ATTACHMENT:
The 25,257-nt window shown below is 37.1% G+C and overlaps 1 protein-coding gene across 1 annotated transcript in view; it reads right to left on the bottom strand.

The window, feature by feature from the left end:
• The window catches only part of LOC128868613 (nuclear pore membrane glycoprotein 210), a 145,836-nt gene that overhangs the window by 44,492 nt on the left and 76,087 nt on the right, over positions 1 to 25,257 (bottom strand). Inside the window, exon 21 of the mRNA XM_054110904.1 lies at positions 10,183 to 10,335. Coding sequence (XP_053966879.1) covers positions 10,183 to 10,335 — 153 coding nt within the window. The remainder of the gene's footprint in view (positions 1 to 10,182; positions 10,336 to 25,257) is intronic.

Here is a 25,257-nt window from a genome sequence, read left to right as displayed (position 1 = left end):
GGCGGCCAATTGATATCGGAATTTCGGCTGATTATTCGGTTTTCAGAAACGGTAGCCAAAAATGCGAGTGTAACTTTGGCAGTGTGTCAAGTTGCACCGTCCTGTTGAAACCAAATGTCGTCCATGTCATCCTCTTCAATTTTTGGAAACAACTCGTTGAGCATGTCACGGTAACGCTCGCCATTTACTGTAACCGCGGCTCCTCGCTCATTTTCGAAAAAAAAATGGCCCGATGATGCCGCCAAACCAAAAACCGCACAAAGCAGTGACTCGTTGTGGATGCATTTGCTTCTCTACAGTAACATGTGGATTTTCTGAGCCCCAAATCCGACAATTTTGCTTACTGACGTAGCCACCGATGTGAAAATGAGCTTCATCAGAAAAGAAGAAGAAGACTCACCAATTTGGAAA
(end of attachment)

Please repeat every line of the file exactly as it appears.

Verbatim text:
The 25,257-nt window shown below is 37.1% G+C and overlaps 1 protein-coding gene across 1 annotated transcript in view; it reads right to left on the bottom strand.

The window, feature by feature from the left end:
• The window catches only part of LOC128868613 (nuclear pore membrane glycoprotein 210), a 145,836-nt gene that overhangs the window by 44,492 nt on the left and 76,087 nt on the right, over positions 1 to 25,257 (bottom strand). Inside the window, exon 21 of the mRNA XM_054110904.1 lies at positions 10,183 to 10,335. Coding sequence (XP_053966879.1) covers positions 10,183 to 10,335 — 153 coding nt within the window. The remainder of the gene's footprint in view (positions 1 to 10,182; positions 10,336 to 25,257) is intronic.

Here is a 25,257-nt window from a genome sequence, read left to right as displayed (position 1 = left end):
GGCGGCCAATTGATATCGGAATTTCGGCTGATTATTCGGTTTTCAGAAACGGTAGCCAAAAATGCGAGTGTAACTTTGGCAGTGTGTCAAGTTGCACCGTCCTGTTGAAACCAAATGTCGTCCATGTCATCCTCTTCAATTTTTGGAAACAACTCGTTGAGCATGTCACGGTAACGCTCGCCATTTACTGTAACCGCGGCTCCTCGCTCATTTTCGAAAAAAAAATGGCCCGATGATGCCGCCAAACCAAAAACCGCACAAAGCAGTGACTCGTTGTGGATGCATTTGCTTCTCTACAGTAACATGTGGATTTTCTGAGCCCCAAATCCGACAATTTTGCTTACTGACGTAGCCACCGATGTGAAAATGAGCTTCATCAGAAAAGAAGAAGAAGACTCACCAATTTGGAAA